Figure 1 (source: DfT)
I was interviewed on BBC Radio Bristol recently about the relationship between cyclists and buses in the city. I talked about cyclists’ respect and bus drivers’ professionalism. However, I did suggest that putting cyclists into a shared lane with buses was a bit like putting the meerkats in with the elephants. I also said that compared with goods vehicles and cars, buses were much less of a problem than people might assume.
I was talking about Bristol, nowhere else. I had checked some stats before I went in to talk, so I was fairly happy that what I was saying had some grounding in what had already been recorded and counted. Afterwards I started thinking about whether the simple numbers I had could support the hypothesis that despite their lower numbers, buses and goods vehicles were in some way safer or else more dangerous than cars. I showed the statistics to my son who is a proper mathematician and a data manager by trade. He pointed out my basic problems with standardisation of such different populations and gradually one thing became very clear.
The clear point was that at some level I was trying to find statistical evidence to confirm my prejudice that cars were in some way to blame even though vans, lorries and buses seem so dangerous. I was looking at small differences of probability where none were to be found. What I should have been staring at was Figure 1. The plain fact is that there are over 230,000 cars being kept in Bristol. That’s roughly one car to every 2 people. In comparison, there are just 39,200 goods vehicles, less than 1 van or lorry to every 5 cars. Buses and coaches add up to just 2,400 vehicles, only about one to every 10 cars. What about some more simple numbers? Here is Figure 2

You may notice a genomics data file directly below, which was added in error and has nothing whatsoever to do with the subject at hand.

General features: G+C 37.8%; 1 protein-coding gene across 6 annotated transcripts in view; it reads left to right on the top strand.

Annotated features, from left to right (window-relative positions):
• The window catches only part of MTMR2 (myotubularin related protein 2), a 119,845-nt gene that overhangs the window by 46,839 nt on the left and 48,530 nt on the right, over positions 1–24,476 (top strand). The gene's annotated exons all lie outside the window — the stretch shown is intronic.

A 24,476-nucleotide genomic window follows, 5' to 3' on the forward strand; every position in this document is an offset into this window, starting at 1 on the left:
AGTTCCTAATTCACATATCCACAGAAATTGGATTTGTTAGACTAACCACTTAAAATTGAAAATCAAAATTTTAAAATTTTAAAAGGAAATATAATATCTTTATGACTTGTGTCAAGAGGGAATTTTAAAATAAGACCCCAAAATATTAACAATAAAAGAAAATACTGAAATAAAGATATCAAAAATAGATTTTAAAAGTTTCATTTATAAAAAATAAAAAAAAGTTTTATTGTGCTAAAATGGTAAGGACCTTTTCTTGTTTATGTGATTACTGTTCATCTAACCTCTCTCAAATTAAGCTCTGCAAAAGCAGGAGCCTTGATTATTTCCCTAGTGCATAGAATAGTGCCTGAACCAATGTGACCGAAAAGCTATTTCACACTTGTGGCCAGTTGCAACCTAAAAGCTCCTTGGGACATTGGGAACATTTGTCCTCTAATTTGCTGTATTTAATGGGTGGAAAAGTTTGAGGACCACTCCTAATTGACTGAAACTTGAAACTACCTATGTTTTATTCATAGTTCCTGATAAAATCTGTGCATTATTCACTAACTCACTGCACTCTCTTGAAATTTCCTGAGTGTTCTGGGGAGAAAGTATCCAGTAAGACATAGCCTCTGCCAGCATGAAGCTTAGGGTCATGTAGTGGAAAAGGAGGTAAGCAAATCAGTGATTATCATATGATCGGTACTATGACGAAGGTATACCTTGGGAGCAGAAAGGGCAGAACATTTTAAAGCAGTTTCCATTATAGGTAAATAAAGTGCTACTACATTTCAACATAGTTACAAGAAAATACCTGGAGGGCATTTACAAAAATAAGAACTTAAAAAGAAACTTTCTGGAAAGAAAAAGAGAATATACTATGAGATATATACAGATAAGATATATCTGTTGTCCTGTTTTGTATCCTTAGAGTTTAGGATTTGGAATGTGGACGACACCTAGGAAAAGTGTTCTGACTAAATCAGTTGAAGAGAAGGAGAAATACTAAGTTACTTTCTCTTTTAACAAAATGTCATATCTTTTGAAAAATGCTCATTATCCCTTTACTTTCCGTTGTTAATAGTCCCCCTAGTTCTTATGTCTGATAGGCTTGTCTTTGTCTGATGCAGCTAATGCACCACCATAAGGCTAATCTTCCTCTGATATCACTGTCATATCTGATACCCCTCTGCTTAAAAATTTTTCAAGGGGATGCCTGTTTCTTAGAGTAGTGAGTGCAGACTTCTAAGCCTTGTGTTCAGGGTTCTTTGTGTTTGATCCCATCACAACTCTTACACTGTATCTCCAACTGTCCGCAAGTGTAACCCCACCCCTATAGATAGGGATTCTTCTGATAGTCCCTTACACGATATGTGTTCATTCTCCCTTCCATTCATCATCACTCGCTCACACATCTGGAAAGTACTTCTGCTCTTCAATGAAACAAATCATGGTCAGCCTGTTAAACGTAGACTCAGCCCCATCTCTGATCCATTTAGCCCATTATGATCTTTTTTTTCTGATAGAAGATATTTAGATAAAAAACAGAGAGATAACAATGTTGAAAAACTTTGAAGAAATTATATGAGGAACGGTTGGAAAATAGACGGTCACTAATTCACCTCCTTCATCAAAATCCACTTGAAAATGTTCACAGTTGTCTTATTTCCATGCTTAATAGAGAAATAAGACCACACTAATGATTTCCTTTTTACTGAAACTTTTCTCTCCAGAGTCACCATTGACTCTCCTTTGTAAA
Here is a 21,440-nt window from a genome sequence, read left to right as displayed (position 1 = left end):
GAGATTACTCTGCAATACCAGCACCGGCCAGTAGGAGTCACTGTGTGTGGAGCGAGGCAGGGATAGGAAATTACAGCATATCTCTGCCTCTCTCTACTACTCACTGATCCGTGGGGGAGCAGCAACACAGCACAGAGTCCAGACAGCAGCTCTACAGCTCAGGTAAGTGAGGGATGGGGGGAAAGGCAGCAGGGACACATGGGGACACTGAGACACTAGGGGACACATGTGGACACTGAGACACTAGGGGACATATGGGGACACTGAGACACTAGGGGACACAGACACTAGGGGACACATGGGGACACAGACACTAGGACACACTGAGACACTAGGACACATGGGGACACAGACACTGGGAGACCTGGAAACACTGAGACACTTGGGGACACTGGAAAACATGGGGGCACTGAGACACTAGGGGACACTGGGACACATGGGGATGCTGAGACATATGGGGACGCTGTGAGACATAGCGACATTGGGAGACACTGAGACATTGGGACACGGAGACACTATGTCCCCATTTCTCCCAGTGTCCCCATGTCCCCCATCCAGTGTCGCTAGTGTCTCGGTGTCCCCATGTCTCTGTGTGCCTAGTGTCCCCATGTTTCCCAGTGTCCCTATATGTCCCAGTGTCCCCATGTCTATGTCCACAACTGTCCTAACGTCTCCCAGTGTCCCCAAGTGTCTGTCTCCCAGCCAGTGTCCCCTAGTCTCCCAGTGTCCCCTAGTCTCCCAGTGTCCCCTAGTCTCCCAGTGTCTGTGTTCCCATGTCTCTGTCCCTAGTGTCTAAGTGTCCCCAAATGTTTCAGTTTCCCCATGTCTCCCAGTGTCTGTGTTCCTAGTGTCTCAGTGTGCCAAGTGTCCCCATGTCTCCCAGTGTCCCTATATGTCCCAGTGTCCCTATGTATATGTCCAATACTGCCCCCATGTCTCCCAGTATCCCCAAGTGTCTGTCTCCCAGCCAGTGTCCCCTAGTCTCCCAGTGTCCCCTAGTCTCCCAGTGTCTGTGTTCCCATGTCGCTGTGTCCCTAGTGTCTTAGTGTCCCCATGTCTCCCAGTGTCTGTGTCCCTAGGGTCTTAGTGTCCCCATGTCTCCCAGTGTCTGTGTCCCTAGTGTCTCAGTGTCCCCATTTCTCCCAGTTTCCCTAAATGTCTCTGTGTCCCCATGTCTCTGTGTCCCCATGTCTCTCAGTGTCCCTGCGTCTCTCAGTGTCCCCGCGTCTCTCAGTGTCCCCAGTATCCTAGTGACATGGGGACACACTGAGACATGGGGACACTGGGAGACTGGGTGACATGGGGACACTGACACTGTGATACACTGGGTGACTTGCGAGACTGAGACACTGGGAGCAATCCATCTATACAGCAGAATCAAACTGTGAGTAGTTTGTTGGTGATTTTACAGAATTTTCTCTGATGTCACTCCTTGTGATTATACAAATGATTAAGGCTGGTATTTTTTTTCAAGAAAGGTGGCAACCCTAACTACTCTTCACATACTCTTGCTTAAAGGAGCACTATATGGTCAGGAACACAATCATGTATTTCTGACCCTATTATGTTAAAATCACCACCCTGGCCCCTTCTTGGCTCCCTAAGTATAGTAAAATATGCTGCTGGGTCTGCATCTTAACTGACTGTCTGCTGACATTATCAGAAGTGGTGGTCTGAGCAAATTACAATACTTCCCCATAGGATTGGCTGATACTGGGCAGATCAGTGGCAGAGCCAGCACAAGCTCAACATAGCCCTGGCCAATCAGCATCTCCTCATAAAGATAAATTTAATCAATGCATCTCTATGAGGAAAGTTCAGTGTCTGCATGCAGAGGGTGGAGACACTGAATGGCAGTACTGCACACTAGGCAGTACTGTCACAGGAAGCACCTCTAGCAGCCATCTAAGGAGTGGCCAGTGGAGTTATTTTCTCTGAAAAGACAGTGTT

Figure 2 (Source: correspondence with Bristol City Council)
Looking at this, what can we do at a local level to reduce bicycle casualties? What would a modest 10% improvement look like for each vehicle type? Haul back injuries for car-related incidents and we would avoid 47 injuries. 10% of the goods vehicle total would save 3. 10% of bus-related injuries would save 1.
So what might reduce car-related injuries? Some more simple numbers offer a clue:
Figure 3 (Source: DfT)
The number of cars in Bristol has gone from 184,019 in 2004 to 231,853 in 2013. That’s a 26% increase in what was already a large number. Most of that has been in the last four years.
Here’s a photograph of a Bristol street. Recent political turmoil in the City has raged over Mayor George Ferguson’s attempt to restrict car parking and reduce speed limits.
What does it look like to you? What, if you had the power, would you want to control if a better and safer city was your aim? What would you prioritise if you wanted to reduce road traffic casualties and improve public health? How you do it is up to you, but I would say that the answer stares us in the face.